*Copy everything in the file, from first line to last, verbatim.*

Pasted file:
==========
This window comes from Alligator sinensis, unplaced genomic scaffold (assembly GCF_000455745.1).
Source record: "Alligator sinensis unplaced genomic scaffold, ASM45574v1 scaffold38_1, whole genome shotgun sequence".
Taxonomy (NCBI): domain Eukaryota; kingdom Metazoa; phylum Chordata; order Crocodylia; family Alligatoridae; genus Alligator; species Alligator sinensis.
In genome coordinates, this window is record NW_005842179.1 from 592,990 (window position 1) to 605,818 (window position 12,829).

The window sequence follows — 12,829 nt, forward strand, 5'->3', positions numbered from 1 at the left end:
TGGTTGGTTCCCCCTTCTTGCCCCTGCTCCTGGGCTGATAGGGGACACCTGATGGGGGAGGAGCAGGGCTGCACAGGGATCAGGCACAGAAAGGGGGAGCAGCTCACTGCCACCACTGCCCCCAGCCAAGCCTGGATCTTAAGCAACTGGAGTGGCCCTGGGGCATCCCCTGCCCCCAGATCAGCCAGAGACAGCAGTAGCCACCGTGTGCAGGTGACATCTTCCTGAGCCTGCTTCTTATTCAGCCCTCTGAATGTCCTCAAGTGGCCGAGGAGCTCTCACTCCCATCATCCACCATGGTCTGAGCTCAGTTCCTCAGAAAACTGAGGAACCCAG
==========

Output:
This window comes from Alligator sinensis, unplaced genomic scaffold (assembly GCF_000455745.1).
Source record: "Alligator sinensis unplaced genomic scaffold, ASM45574v1 scaffold38_1, whole genome shotgun sequence".
Taxonomy (NCBI): domain Eukaryota; kingdom Metazoa; phylum Chordata; order Crocodylia; family Alligatoridae; genus Alligator; species Alligator sinensis.
In genome coordinates, this window is record NW_005842179.1 from 592,990 (window position 1) to 605,818 (window position 12,829).

The window sequence follows — 12,829 nt, forward strand, 5'->3', positions numbered from 1 at the left end:
TGGTTGGTTCCCCCTTCTTGCCCCTGCTCCTGGGCTGATAGGGGACACCTGATGGGGGAGGAGCAGGGCTGCACAGGGATCAGGCACAGAAAGGGGGAGCAGCTCACTGCCACCACTGCCCCCAGCCAAGCCTGGATCTTAAGCAACTGGAGTGGCCCTGGGGCATCCCCTGCCCCCAGATCAGCCAGAGACAGCAGTAGCCACCGTGTGCAGGTGACATCTTCCTGAGCCTGCTTCTTATTCAGCCCTCTGAATGTCCTCAAGTGGCCGAGGAGCTCTCACTCCCATCATCCACCATGGTCTGAGCTCAGTTCCTCAGAAAACTGAGGAACCCAG